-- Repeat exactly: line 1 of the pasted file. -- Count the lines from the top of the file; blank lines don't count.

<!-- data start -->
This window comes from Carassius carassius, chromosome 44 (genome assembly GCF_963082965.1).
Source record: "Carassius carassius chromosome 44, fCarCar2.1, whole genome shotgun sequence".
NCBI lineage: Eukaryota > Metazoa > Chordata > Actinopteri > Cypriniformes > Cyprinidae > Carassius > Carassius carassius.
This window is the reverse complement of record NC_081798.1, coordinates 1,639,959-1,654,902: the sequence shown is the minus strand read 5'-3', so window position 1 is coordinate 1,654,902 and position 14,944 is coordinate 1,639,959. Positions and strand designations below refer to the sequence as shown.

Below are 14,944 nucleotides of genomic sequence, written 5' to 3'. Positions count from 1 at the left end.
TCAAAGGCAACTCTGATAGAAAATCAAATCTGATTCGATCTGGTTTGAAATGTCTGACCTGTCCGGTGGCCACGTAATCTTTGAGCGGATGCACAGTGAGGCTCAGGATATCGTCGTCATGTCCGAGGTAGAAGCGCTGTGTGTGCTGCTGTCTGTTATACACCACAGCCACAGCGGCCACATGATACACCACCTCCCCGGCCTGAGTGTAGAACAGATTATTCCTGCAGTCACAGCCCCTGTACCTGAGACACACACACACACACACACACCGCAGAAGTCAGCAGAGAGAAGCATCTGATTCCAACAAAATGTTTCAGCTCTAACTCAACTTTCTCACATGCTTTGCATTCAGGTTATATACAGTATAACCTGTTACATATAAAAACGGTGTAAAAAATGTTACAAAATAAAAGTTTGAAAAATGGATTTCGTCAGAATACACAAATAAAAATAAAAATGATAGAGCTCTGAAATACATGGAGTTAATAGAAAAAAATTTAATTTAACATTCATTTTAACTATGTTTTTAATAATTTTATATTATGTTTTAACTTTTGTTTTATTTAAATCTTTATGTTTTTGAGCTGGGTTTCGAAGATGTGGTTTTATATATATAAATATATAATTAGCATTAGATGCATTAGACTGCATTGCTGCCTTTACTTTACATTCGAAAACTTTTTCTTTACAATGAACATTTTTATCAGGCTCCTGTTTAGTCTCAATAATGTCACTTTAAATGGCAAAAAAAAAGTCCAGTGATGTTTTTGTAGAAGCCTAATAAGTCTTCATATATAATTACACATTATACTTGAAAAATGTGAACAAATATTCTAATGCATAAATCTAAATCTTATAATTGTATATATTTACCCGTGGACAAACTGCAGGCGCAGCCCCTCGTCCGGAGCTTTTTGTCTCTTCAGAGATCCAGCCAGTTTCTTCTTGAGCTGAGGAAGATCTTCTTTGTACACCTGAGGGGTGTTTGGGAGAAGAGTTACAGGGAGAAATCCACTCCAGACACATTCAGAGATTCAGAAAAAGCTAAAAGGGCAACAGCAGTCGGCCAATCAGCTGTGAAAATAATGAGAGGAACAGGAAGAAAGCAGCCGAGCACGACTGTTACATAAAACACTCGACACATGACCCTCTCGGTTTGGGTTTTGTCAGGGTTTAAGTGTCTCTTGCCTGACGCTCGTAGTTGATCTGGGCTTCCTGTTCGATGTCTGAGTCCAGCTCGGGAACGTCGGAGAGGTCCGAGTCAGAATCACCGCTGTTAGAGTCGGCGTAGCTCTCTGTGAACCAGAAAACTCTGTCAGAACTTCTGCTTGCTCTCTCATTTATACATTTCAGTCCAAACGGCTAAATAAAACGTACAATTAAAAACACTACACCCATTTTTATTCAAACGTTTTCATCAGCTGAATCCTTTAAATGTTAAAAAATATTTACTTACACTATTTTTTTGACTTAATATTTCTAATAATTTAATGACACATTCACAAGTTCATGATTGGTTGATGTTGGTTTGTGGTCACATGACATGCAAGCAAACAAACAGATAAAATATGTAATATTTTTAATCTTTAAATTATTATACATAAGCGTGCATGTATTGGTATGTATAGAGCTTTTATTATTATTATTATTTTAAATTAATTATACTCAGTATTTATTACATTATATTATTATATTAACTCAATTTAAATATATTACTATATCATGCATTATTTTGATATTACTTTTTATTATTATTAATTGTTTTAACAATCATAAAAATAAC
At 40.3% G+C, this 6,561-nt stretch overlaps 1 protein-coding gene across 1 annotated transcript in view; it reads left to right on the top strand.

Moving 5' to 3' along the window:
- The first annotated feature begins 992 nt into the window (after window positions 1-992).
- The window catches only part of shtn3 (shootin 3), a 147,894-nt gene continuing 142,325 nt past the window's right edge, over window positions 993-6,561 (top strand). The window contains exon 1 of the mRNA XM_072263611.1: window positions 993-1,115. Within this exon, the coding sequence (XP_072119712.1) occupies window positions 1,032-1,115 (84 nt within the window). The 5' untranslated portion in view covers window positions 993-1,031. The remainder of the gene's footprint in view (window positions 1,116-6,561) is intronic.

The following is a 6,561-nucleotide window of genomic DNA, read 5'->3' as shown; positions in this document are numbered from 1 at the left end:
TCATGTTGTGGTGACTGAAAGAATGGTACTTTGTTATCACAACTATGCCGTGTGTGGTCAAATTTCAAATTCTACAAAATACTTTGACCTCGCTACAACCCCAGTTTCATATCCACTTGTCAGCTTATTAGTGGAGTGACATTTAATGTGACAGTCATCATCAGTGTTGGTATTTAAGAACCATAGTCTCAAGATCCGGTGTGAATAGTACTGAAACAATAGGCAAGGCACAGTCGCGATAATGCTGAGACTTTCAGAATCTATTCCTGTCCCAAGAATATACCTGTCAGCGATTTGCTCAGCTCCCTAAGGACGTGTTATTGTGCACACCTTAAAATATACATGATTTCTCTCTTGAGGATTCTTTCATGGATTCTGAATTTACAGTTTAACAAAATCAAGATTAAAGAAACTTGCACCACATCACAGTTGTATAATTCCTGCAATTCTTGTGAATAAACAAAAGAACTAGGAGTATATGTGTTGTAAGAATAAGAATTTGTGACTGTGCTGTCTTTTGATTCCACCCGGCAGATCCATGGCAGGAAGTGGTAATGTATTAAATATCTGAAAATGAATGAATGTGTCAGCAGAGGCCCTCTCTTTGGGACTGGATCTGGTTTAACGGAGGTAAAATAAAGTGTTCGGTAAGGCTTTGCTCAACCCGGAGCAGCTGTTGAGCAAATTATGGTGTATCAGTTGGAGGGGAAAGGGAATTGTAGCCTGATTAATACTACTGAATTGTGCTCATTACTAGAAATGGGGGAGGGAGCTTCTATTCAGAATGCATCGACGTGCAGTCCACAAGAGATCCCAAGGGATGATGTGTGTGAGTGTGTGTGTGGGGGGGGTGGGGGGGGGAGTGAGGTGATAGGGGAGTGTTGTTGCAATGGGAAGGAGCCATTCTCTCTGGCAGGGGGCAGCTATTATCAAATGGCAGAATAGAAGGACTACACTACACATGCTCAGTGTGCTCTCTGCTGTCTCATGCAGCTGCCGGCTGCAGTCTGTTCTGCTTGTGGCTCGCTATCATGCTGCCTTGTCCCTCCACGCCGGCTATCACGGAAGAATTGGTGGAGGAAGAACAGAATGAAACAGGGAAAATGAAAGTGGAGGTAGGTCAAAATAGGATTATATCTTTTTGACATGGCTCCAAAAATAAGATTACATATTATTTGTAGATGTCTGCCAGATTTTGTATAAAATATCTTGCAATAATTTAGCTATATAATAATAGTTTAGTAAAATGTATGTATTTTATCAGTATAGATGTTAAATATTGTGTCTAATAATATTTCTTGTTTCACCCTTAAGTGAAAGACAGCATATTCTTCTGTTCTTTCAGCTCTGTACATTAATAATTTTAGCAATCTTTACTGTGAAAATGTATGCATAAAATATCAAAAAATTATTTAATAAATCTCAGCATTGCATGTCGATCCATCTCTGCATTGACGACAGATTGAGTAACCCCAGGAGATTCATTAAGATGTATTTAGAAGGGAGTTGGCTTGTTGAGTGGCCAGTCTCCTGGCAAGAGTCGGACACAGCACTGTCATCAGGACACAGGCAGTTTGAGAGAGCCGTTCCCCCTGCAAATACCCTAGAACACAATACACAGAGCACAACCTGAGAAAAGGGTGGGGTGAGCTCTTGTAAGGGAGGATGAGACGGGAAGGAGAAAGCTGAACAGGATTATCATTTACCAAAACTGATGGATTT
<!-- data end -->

This window comes from Carassius carassius, chromosome 44 (genome assembly GCF_963082965.1).